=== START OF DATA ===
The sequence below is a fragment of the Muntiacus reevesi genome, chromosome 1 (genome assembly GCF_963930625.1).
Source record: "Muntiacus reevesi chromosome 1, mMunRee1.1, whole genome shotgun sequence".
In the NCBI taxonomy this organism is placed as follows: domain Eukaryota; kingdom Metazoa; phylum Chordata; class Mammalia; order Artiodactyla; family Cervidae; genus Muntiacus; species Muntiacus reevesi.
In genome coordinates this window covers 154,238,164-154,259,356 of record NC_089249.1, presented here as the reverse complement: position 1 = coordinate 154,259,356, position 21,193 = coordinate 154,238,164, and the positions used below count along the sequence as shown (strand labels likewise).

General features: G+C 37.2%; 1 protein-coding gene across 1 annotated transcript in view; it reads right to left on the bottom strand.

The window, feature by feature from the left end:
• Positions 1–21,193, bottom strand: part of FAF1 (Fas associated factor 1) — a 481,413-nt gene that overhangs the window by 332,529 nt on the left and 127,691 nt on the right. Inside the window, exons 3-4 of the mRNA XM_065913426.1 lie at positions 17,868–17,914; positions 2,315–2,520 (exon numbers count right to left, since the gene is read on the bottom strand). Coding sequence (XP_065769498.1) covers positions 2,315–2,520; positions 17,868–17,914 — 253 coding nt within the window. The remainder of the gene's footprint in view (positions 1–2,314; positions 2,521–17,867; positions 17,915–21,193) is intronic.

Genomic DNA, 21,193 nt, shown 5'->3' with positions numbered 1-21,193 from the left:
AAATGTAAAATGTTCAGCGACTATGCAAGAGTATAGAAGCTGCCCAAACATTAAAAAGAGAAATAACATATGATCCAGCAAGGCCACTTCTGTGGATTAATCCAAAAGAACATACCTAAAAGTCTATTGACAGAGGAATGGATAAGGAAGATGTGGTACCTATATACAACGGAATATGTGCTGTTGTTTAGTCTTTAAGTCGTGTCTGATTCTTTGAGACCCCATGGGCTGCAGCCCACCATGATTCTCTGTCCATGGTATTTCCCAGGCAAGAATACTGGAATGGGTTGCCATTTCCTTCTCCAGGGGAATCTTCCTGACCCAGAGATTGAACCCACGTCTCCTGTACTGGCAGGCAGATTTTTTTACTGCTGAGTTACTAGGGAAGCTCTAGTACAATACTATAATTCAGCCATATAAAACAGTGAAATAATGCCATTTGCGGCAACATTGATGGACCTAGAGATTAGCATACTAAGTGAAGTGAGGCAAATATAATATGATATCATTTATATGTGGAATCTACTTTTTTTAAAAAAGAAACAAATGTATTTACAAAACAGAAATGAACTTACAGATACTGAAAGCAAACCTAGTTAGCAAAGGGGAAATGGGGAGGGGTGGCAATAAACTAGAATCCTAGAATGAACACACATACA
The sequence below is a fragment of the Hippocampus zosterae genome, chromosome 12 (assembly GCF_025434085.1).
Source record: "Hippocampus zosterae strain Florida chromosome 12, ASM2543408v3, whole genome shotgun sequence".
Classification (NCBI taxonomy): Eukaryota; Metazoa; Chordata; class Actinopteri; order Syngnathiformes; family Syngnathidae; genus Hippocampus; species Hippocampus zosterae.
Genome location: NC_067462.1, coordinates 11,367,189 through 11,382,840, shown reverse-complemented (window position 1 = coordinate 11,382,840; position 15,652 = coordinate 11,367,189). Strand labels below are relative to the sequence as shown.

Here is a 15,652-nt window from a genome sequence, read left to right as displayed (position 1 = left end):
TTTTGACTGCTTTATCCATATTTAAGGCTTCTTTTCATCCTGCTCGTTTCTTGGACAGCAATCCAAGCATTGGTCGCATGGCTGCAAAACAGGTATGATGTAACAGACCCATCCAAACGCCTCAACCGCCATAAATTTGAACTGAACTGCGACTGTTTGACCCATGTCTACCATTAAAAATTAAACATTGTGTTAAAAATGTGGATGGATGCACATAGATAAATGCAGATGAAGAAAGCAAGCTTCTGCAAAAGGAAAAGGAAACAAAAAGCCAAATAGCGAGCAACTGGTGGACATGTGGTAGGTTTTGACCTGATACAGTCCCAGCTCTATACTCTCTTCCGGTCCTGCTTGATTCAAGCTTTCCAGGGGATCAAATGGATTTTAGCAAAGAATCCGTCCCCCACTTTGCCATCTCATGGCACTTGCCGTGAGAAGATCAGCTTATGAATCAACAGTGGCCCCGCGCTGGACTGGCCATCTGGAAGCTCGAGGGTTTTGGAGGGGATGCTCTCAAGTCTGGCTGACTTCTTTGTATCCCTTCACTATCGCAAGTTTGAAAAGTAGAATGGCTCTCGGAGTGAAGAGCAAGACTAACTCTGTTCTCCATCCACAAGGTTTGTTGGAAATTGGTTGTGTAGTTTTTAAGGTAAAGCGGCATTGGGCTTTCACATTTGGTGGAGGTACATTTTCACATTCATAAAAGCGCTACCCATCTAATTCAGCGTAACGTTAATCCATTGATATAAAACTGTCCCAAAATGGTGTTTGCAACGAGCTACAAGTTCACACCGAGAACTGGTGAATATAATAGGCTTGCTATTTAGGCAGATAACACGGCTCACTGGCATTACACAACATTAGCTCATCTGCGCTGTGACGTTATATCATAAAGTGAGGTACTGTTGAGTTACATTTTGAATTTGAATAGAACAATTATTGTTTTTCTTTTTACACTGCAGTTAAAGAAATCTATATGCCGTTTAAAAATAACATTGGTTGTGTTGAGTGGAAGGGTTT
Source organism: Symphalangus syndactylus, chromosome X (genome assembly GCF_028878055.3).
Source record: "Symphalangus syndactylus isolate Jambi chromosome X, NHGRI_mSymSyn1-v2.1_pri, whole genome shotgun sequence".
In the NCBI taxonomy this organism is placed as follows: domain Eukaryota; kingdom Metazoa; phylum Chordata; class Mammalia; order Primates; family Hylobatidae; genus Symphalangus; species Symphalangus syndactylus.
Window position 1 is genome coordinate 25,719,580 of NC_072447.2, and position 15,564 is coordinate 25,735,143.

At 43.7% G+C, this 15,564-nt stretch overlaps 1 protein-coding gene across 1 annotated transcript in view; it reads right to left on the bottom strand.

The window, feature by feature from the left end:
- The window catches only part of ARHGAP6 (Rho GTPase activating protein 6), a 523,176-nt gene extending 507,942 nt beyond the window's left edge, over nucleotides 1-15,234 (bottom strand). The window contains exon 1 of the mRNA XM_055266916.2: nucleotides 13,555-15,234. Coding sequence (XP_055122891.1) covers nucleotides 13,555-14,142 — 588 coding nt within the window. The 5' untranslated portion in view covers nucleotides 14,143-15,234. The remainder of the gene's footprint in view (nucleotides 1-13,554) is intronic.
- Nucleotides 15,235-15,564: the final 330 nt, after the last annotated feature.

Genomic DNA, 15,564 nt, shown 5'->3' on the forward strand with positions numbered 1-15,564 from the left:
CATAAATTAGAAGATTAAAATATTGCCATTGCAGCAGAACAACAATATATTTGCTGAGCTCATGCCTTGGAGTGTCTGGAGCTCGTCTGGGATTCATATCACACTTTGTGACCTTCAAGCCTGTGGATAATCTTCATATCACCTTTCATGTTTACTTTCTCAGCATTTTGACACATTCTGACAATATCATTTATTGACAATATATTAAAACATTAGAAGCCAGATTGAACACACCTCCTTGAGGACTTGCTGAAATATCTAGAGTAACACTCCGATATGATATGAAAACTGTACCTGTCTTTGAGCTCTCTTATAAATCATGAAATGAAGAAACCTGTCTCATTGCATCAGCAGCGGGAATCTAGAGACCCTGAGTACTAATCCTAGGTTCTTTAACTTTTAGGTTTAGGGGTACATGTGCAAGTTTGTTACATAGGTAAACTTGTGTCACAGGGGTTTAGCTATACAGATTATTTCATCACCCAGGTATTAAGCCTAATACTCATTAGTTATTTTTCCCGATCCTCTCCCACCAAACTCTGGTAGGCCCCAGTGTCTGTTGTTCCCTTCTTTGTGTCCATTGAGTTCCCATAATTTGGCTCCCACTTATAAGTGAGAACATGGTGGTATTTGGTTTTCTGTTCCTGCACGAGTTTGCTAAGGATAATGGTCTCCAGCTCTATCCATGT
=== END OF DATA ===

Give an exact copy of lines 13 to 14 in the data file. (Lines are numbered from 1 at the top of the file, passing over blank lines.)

Genome location: NC_067462.1, coordinates 11,367,189 through 11,382,840, shown reverse-complemented (window position 1 = coordinate 11,382,840; position 15,652 = coordinate 11,367,189). Strand labels below are relative to the sequence as shown.

Here is a 15,652-nt window from a genome sequence, read left to right as displayed (position 1 = left end):